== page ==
How Do You Write So Much?

How do you write so much and stay so thin?

That’s the question I wish people would ask me, but they never do. It might help if I was actually staying so thin, but writing is not exactly calorie burning and I am at the age where my natural metabolism is no longer fighting that particular battle on my behalf. But that is a completely different sort of blog post, so let’s just move on.

How do you write so much?

And also, an update on pulp speed writing.

I write a lot and I get a lot of writing done. Other writers often tell me that I am prolific and objectively I agree. Subjectively, I am a prolific storyteller. If I could make my fingers work as fast as my brain, or somehow abbreviate the planning, writing and editing to simply telling the story, I could be a lot more prolific. So I don’t always see myself as prolific.

Since I get asked it a lot, how do I write so much? How can you get your writing speed up? For me it’s a simple three step process.

  1. Build your creativity.
  2. Build your writing muscle.
  3. Write, a lot.

1. Building your creativity.

Creativity is often seen as one of those traits that you either have or don’t, but that is a half truth at best. Yes, I was always a creative even as a child. Or, that’s what the nicer teachers said. The others said things like a lazy day dreamer who would rather stare out the window than do work, but I guess everyone is entitled to an opinion.

Probably the best book on creativity is Ray Bradbury’s Zen and the Art of Writing. If you haven’t read it, I would strongly suggest it.

Bradbury compares creativity to the dust motes that float across your eye. We quickly learn to see through the motes, so much so that we are unaware that they are there. That is until someone mentions them. Even then, there is a trick to seeing them. You have to unfocus your eyes, become aware of them drifting across your vision.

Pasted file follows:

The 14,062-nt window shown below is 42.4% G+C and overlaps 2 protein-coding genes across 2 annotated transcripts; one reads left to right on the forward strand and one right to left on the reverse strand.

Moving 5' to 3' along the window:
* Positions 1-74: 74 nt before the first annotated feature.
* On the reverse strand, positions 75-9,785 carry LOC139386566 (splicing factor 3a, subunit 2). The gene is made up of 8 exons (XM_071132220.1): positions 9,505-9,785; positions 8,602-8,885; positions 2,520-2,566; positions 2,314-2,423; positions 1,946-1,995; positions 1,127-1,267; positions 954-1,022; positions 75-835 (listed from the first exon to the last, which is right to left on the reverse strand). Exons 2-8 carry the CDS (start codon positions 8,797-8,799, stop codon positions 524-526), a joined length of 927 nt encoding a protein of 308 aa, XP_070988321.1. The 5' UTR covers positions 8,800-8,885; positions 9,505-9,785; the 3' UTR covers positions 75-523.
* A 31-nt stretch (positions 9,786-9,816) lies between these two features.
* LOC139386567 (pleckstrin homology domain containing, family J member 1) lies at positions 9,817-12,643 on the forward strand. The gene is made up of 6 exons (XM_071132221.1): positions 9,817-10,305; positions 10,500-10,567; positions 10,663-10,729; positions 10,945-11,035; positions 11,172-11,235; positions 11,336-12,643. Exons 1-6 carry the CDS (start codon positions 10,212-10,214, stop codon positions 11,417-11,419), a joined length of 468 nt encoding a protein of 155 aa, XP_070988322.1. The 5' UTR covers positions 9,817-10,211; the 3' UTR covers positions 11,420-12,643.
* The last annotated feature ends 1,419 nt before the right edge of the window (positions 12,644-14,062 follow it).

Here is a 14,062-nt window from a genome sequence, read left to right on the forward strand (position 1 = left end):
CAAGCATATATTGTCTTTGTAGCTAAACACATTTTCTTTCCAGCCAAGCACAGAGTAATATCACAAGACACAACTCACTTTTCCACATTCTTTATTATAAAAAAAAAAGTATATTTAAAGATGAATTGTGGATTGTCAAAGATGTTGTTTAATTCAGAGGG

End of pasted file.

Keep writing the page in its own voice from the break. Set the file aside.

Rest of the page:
Creativity is like that. It’s everywhere around us. But in order to focus on day to day life, we have to see through it. We have to shove inspiration into some back corner of our minds and focus on work, family, chores. Soon we can’t even see it.

To build our creativity, we simply have to unlearn. We have to stop shoving inspiration aside and unfocus our vision to see it again. We have to take the time to look for it. Ask ourselves questions, let our minds take us where they will.

Once you learn the trick, story ideas are everywhere. Every ‘what if’ question is a potential story. Every time you wonder what someone is thinking, or how they came to be caught up in some event, that’s a story idea.

You start to question everything. Why did that happen? What if it happened differently? Why did they make that choice. How would a different person have responded to that situation?

It is this tendency to question everything that makes writers and other artists so dangerous, so often censored in politically repressive regimes. But it’s also the root of a million new stories.

2. Build your writing muscle.

Writing is work. Non-writers and beginning writers share this myth that it’s easy to write. If you have inspiration, that is, you sit down and the words just flow out onto the page. In truth it takes a huge mental effort to put a story down on paper.

And that work is exhausting, at least at first. Slowly you get better at it, just like exercising a muscle.

Just like exercise, you will have good days and bad days. There will be days when you jump out of bed and say, “I want to go for a run today.” Other days you will have to drag your weary ass out, saying, “if I want to be a runner, I need to run today, no matter what.”

Writing is like that. If you only write when you have the inspiration, you will never be a real writer. Only the writers who learn to make a habit of it build the writing muscle.